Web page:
Psillow is hosting a series of articles on Psychedelic Communities. Read Part 0, Part 1, Part 2. Follow Psillow on Twitter and Facebook to get the latest installments. “I generally believe that the factions in the psychedelic industry are acting with good intention...
Health Canada considers amending Special Access Program
Health Canada may revise the Special Access Program to allow patients with a serious or life-threatening condition to request access to psychedelic therapy
Health Canada has decided to revise the terms of the Special Access Program (SAP) to allow patients with a serious or life-threatening condition to request access to MDMA and psilocybin assisted therapy. MAPS Canada supports this initiative and will be sending a letter to support the initiative.
The effectiveness of pharmaceutical therapies, regardless of their arbitrary listing as scheduled compounds, should be paramount when suffering Canadians remain in need.
Health Canada’s Special Access Program
When Canadian healthcare options fail, the occurrence of which would be absurd to refute, Canadians should have few limitations in their search for relief, healing, and peace.
While this justification remains adequate, it remains even more unbelievable that Canadians can be prosecuted for cultivating and consuming a mushroom – many species of which grow plentifully in the glorious forests and plains of Canada.
It continues to befuddle the conscious that a Canadian, dying of cancer, cannot collect wild, indigenous flora and bring them to a healer for the purpose of attaining peace of mind in their remaining time in our great land.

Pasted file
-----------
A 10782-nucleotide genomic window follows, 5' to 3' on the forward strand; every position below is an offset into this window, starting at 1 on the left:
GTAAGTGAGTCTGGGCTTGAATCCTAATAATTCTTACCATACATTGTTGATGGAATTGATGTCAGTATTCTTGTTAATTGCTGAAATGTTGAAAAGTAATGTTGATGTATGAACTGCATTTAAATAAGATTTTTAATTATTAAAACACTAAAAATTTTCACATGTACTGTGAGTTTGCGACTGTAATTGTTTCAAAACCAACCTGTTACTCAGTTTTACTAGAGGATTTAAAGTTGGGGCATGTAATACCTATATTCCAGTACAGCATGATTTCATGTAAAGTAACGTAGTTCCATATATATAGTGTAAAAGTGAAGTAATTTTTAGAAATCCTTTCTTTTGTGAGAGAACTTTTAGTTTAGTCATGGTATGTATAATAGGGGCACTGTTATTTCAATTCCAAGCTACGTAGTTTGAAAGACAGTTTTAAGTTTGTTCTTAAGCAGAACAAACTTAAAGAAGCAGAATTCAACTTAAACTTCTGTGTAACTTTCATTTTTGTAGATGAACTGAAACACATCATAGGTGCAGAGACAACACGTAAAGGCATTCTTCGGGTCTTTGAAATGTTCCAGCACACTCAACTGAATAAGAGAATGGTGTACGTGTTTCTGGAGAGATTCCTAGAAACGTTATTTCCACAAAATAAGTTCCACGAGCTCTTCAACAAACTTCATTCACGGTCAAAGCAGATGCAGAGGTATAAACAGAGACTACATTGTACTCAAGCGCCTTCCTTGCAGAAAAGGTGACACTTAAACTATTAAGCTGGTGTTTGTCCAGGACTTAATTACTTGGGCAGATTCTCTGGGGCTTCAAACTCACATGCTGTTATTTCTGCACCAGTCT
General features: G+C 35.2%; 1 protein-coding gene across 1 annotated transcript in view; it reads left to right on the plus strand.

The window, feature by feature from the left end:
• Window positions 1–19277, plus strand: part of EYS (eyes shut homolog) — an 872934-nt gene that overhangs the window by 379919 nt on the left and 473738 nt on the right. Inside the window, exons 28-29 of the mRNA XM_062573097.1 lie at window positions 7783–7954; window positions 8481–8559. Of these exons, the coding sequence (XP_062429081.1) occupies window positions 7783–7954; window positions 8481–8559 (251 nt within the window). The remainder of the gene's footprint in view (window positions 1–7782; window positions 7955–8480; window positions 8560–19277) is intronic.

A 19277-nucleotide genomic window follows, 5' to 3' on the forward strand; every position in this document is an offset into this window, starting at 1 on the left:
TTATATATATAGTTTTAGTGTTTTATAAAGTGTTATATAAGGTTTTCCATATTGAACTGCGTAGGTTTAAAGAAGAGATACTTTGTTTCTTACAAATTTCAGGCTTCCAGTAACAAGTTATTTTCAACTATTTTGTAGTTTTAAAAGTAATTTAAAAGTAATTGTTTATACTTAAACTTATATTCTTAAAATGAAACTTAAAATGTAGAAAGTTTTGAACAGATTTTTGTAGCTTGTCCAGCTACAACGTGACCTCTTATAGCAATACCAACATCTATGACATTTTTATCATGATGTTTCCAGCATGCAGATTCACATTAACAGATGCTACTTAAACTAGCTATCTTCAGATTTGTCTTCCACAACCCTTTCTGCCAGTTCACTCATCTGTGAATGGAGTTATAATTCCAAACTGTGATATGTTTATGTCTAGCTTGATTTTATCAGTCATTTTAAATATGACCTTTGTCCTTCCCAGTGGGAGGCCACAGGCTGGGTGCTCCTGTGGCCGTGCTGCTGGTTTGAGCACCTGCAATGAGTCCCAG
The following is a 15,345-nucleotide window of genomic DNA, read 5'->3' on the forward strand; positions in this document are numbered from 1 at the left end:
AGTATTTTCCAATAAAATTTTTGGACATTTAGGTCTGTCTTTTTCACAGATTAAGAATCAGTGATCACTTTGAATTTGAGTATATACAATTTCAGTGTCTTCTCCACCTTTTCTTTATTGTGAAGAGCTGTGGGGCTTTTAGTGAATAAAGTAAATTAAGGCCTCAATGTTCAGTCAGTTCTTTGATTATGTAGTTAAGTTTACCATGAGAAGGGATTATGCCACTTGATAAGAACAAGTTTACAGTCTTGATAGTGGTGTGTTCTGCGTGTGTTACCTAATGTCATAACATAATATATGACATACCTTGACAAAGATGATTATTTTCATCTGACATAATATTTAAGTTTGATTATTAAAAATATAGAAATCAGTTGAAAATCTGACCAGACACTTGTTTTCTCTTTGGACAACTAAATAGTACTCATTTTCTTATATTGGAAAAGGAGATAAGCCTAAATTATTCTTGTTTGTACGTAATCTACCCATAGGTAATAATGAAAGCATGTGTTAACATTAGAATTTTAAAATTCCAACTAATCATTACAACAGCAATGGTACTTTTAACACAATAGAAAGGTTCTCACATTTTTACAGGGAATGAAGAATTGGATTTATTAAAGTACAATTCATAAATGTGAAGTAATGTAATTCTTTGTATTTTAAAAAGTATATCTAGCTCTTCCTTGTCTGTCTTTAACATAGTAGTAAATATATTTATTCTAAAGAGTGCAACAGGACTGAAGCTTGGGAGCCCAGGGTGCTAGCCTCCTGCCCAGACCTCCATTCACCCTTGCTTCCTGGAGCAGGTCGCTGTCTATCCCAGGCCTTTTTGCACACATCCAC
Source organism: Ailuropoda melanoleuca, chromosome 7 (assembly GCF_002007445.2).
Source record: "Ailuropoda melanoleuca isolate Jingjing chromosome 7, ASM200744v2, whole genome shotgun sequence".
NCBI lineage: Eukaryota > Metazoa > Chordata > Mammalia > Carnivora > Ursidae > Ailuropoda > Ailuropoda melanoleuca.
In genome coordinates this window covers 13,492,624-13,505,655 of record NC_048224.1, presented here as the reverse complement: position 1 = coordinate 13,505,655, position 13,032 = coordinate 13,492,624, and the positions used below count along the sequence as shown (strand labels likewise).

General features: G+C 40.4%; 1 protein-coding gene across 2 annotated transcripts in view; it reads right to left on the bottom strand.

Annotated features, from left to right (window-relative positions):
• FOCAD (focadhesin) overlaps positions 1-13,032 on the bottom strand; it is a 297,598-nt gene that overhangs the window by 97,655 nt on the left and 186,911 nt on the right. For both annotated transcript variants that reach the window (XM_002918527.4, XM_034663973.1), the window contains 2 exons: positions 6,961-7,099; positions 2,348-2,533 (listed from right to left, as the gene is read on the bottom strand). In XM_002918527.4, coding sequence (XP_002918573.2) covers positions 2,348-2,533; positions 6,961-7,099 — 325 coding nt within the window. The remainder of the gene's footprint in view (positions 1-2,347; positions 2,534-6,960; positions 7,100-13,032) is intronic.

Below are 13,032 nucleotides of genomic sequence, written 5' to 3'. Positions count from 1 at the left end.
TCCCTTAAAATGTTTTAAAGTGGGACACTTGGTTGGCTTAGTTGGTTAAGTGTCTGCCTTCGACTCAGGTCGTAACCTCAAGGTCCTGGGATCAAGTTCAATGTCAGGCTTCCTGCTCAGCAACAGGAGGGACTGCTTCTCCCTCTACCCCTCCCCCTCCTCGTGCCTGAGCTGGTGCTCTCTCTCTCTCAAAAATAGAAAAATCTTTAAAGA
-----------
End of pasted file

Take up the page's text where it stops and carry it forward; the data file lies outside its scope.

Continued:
It saddens the spirit that a Canadian veteran, burdened with experiences that no human should suffer, must shun a fungus to treat their PTSD for fear of federal punishment.
By excluding scheduled compounds from the SAP program, important research is slowed and Canadians suffer – those most in need of innovative and novel treatments.
The deadline to send your input to Health Canada is February 10, 2021. You can read the full proposal here.
You can contact Health Canada directly on the matter at email@example.com
Letter from MAPS Canada
We are pleased, on behalf of the Multidisciplinary Association for Psychedelic Studies (MAPS) Canada, to congratulate Health Canada on their decision to consider removing the language prohibiting access to psychedelic medicines listed in the schedule to Part J of the Food and Drug Regulations.
MAPS Canada is a registered non-profit organization based in Vancouver, British Columbia. Our organization is committed to conducting and publishing scientific research and education supporting the beneficial uses of psychedelic medicines, which have already yielded promising results in the treatment of post-traumatic stress disorder (PTSD), end-of-life anxiety, major depressive disorder, and addictions.
Up to one third of Canadians will experience mental illness in their lifetime (Government of Canada, 2017), and studies show that many people live with mental illnesses that do not respond to conventional treatments (Rizvi et al., 2014). Beyond the unacceptable personal hardship imposed by mental illness, its economic burden to Canada, being a leading cause of disability and reducing a person’s life span by up to twenty years, is approximately $51 billion per year in costs including health care and lost productivity (CAMH, 2020).